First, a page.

Psychiatry researcher steps down

Embattled Stanford psychiatrist and president-elect of the American Psychiatric Association, linkurl:Alan Schatzberg,;http://www.stanford.edu/group/adolescent.ctr/Research/schatzberg.html has resigned leadership of an NIH-funded research project studying the effects of mifepristone (also known as linkurl:RU-486);http://www.the-scientist.com/article/display/10905/ on patients with depression. The drug is made by Corcept Therapeutics, a company which Schatzberg co-founded, and in which he owns mo

Bob Grant
Bob Grant

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Aug 14, 2008
Embattled Stanford psychiatrist and president-elect of the American Psychiatric Association, linkurl:Alan Schatzberg,;http://www.stanford.edu/group/adolescent.ctr/Research/schatzberg.html has resigned leadership of an NIH-funded research project studying the effects of mifepristone (also known as linkurl:RU-486);http://www.the-scientist.com/article/display/10905/ on patients with depression. The drug is made by Corcept Therapeutics, a company which Schatzberg co-founded, and in which he owns more than $6 million in stocks. His financial conflicts of interest have been linkurl:scrutinized;http://www.the-scientist.com/blog/display/54771/ for several months by Senator Charles Grassley (R-IA). Schatzberg is also the chair of the department of psychiatry at the Stanford University School of Medicine. According to linkurl:__The Stanford Daily__,;http://daily.stanford.edu/article/2008/8/14/profStepsDownAfterConflict university officials call Schatzberg's exit from the project, which was run on grants from the NIH's National Institute of Mental Health (NIMH), "temporary." Grassley first called attention to Schatzberg's apparent conflicts about six months ago, and the Senator has pursued the issue in several letters sent to Stanford administrators. Though Stanford University officials claim that Schatzberg...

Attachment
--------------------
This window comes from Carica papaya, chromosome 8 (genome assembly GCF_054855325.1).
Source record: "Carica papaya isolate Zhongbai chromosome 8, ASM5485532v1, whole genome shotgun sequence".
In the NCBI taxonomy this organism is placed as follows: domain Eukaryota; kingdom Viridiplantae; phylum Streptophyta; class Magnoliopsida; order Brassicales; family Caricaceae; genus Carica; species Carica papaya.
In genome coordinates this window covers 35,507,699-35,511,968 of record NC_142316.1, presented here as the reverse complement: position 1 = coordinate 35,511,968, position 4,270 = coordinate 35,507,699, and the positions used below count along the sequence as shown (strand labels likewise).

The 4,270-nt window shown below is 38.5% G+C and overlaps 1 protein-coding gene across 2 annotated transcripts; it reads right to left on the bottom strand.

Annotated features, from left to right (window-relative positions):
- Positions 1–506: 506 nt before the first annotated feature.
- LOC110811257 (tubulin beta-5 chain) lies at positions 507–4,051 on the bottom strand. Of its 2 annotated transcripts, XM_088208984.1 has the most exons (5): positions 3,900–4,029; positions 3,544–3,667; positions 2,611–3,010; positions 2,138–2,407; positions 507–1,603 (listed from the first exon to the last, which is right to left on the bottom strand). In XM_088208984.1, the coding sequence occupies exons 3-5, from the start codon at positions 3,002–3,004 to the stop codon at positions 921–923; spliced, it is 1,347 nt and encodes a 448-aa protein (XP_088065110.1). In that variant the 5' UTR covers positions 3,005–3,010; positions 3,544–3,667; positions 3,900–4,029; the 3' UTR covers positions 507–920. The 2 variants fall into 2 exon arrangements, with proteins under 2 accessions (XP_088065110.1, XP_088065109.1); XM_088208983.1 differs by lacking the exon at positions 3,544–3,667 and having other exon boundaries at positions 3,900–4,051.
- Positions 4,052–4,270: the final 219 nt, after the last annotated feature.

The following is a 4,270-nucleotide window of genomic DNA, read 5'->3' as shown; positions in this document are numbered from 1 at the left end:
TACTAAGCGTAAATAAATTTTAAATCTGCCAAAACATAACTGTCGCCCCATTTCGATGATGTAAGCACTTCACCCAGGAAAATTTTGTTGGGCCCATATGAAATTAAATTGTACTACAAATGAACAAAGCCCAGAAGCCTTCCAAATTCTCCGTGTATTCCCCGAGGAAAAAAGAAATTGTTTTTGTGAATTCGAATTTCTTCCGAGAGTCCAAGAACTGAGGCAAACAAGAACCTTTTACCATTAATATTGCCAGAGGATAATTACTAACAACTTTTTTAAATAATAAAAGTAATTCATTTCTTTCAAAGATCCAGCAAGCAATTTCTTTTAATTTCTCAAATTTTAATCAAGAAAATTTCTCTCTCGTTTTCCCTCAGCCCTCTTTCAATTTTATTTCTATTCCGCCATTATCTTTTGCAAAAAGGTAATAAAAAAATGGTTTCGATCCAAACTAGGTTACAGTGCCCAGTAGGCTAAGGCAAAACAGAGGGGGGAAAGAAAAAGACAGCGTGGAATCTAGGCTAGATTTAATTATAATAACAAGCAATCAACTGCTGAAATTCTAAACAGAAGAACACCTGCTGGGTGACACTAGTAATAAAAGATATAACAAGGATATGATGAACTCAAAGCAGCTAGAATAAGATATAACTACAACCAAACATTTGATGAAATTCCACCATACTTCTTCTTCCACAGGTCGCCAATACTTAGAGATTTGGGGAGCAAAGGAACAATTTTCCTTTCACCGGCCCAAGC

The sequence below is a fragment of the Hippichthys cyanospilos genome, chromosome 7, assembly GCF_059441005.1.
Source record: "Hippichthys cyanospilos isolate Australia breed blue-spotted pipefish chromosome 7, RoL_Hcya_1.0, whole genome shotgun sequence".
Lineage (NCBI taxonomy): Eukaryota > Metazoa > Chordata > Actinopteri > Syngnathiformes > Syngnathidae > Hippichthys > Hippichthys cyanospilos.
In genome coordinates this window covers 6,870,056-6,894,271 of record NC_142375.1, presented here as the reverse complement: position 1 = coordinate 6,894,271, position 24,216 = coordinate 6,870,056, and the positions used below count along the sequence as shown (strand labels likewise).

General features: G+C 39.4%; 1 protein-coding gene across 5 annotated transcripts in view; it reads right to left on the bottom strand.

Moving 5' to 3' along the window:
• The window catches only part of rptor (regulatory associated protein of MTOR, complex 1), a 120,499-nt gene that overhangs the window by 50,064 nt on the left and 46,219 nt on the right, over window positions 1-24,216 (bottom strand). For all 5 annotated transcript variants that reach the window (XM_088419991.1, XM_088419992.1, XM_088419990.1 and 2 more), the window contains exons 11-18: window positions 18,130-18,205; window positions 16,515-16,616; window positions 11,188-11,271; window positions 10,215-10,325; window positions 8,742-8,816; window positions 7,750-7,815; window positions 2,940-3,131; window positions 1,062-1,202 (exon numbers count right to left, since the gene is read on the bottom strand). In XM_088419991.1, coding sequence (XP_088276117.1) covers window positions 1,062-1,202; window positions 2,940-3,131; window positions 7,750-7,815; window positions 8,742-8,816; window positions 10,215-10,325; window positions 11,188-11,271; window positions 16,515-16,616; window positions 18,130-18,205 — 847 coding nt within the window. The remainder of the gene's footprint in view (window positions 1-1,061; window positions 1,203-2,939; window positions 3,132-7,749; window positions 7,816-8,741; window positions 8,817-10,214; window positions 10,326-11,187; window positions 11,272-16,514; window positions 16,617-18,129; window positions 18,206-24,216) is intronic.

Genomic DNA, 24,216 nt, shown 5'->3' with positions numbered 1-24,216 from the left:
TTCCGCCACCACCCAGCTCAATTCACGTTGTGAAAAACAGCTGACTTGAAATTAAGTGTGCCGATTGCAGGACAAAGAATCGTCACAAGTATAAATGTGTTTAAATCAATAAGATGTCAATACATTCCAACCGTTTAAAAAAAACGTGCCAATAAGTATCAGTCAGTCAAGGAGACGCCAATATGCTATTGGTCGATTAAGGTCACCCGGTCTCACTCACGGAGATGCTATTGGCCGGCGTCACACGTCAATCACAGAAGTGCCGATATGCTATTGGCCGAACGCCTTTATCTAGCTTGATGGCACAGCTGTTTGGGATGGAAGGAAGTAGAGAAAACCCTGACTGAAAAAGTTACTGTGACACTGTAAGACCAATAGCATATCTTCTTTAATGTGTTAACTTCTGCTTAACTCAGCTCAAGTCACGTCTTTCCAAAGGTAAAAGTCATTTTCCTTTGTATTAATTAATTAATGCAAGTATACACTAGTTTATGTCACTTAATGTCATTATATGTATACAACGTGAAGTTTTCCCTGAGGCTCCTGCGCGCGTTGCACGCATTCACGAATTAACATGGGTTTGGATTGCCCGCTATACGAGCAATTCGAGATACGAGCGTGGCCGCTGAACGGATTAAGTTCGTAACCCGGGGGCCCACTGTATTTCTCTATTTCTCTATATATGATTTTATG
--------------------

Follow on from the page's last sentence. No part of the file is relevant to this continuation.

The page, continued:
olescent.ctr/Research/schatzberg.html has resigned leadership of an NIH-funded research project studying the effects of mifepristone (also known as linkurl:RU-486);http://www.the-scientist.com/article/display/10905/ on patients with depression. The drug is made by Corcept Therapeutics, a company which Schatzberg co-founded, and in which he owns more than $6 million in stocks. His financial conflicts of interest have been linkurl:scrutinized;http://www.the-scientist.com/blog/display/54771/ for several months by Senator Charles Grassley (R-IA). Schatzberg is also the chair of the department of psychiatry at the Stanford University School of Medicine. According to linkurl:__The Stanford Daily__,;http://daily.stanford.edu/article/2008/8/14/profStepsDownAfterConflict university officials call Schatzberg's exit from the project, which was run on grants from the NIH's National Institute of Mental Health (NIMH), "temporary." Grassley first called attention to Schatzberg's apparent conflicts about six months ago, and the Senator has pursued the issue in several letters sent to Stanford administrators. Though Stanford University officials claim that Schatzberg fully disclosed the fact that he owned Corcept stock prior to beginning the project, Grassley insisted that the psychiatrist's research was in conflict with his financial ties to the company. "This equity could grow dramatically if the results of Dr. Schatzberg's government-sponsored research find that mifepristone could be used to treat psychotic major depression," Grassley wrote in a July 31 letter to Stanford president linkurl:John Hennessy.;http://www.stanford.edu/dept/president/biography/ In a linkurl:reply;http://ucomm.stanford.edu/news/073108_grassley.pdf to Grassley's inquiries about Schatzberg dated July 31, Stanford vice provost and dean of research Ann Arvin, wrote in a letter to the Senator that the university was taking measures to ameliorate the apparent conflict of interest surrounding Schatzberg. "Despite our belief that Stanford, NIMH, and Dr. Schatzberg have handled this grant in accordance with the regulations and applicable policies and with due regard for the integrity of the research, we can see how having Dr. Schatzberg continue as Principal Investigator on the grant can create an appearance of conflict of interest," she wrote. "Therefore Stanford University, with the concurrence of Dr. Schatzberg, is temporarily appointing another Principal Investigator on this grant and we have so advised NIMH." A Stanford spokesperson told __The Daily__ that linkurl:Fredric Kraemer,;http://med.stanford.edu/profiles/Fredric_Kraemer/ a cell biologist in Stanford's School of Medicine, will be filling in for Schatzberg on the project. Grassley continues to press the university on its own financial ties to Corcept and has asked Stanford officials to fully disclose the school's connections to the company. I have the feeling this story is far from over.

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